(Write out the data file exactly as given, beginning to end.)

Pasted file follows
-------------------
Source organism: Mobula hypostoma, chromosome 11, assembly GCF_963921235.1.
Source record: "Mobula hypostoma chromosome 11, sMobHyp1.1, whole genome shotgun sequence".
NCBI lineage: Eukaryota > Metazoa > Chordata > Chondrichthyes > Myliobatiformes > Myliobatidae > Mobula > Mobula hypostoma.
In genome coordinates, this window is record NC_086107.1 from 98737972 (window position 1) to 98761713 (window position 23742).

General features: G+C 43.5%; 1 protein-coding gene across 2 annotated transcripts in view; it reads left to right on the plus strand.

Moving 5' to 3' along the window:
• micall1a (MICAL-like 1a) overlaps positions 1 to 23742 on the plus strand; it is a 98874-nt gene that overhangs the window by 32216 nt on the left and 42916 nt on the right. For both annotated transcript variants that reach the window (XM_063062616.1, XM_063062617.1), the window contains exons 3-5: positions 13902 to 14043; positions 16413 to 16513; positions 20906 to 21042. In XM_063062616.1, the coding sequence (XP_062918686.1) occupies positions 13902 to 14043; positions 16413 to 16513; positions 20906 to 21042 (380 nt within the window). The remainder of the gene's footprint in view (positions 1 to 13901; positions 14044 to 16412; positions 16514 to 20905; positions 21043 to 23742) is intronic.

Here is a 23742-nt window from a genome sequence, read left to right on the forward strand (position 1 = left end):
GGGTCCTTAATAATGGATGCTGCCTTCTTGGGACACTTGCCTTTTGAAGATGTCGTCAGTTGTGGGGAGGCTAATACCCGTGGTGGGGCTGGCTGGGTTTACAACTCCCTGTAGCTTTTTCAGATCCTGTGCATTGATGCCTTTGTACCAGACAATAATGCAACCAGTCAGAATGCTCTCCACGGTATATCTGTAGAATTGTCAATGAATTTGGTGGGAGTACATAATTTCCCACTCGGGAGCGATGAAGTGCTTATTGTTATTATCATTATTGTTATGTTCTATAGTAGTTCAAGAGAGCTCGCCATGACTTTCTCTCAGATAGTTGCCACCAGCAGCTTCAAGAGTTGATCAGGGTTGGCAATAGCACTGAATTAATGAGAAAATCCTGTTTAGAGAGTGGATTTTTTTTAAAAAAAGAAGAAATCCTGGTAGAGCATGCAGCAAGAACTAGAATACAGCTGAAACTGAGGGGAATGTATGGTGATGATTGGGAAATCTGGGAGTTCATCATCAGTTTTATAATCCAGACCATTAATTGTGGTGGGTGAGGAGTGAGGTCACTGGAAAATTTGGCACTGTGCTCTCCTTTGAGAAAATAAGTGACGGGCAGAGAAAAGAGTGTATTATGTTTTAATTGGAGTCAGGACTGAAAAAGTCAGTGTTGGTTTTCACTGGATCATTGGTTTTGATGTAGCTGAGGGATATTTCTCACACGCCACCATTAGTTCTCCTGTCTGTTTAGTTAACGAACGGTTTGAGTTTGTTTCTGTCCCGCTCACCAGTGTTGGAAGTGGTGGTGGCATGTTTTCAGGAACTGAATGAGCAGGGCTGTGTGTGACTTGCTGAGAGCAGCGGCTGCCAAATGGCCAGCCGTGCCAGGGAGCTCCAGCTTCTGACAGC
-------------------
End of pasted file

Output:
Source organism: Mobula hypostoma, chromosome 11, assembly GCF_963921235.1.
Source record: "Mobula hypostoma chromosome 11, sMobHyp1.1, whole genome shotgun sequence".
NCBI lineage: Eukaryota > Metazoa > Chordata > Chondrichthyes > Myliobatiformes > Myliobatidae > Mobula > Mobula hypostoma.
In genome coordinates, this window is record NC_086107.1 from 98737972 (window position 1) to 98761713 (window position 23742).

General features: G+C 43.5%; 1 protein-coding gene across 2 annotated transcripts in view; it reads left to right on the plus strand.

Moving 5' to 3' along the window:
• micall1a (MICAL-like 1a) overlaps positions 1 to 23742 on the plus strand; it is a 98874-nt gene that overhangs the window by 32216 nt on the left and 42916 nt on the right. For both annotated transcript variants that reach the window (XM_063062616.1, XM_063062617.1), the window contains exons 3-5: positions 13902 to 14043; positions 16413 to 16513; positions 20906 to 21042. In XM_063062616.1, the coding sequence (XP_062918686.1) occupies positions 13902 to 14043; positions 16413 to 16513; positions 20906 to 21042 (380 nt within the window). The remainder of the gene's footprint in view (positions 1 to 13901; positions 14044 to 16412; positions 16514 to 20905; positions 21043 to 23742) is intronic.

Here is a 23742-nt window from a genome sequence, read left to right on the forward strand (position 1 = left end):
GGGTCCTTAATAATGGATGCTGCCTTCTTGGGACACTTGCCTTTTGAAGATGTCGTCAGTTGTGGGGAGGCTAATACCCGTGGTGGGGCTGGCTGGGTTTACAACTCCCTGTAGCTTTTTCAGATCCTGTGCATTGATGCCTTTGTACCAGACAATAATGCAACCAGTCAGAATGCTCTCCACGGTATATCTGTAGAATTGTCAATGAATTTGGTGGGAGTACATAATTTCCCACTCGGGAGCGATGAAGTGCTTATTGTTATTATCATTATTGTTATGTTCTATAGTAGTTCAAGAGAGCTCGCCATGACTTTCTCTCAGATAGTTGCCACCAGCAGCTTCAAGAGTTGATCAGGGTTGGCAATAGCACTGAATTAATGAGAAAATCCTGTTTAGAGAGTGGATTTTTTTTAAAAAAAGAAGAAATCCTGGTAGAGCATGCAGCAAGAACTAGAATACAGCTGAAACTGAGGGGAATGTATGGTGATGATTGGGAAATCTGGGAGTTCATCATCAGTTTTATAATCCAGACCATTAATTGTGGTGGGTGAGGAGTGAGGTCACTGGAAAATTTGGCACTGTGCTCTCCTTTGAGAAAATAAGTGACGGGCAGAGAAAAGAGTGTATTATGTTTTAATTGGAGTCAGGACTGAAAAAGTCAGTGTTGGTTTTCACTGGATCATTGGTTTTGATGTAGCTGAGGGATATTTCTCACACGCCACCATTAGTTCTCCTGTCTGTTTAGTTAACGAACGGTTTGAGTTTGTTTCTGTCCCGCTCACCAGTGTTGGAAGTGGTGGTGGCATGTTTTCAGGAACTGAATGAGCAGGGCTGTGTGTGACTTGCTGAGAGCAGCGGCTGCCAAATGGCCAGCCGTGCCAGGGAGCTCCAGCTTCTGACAGC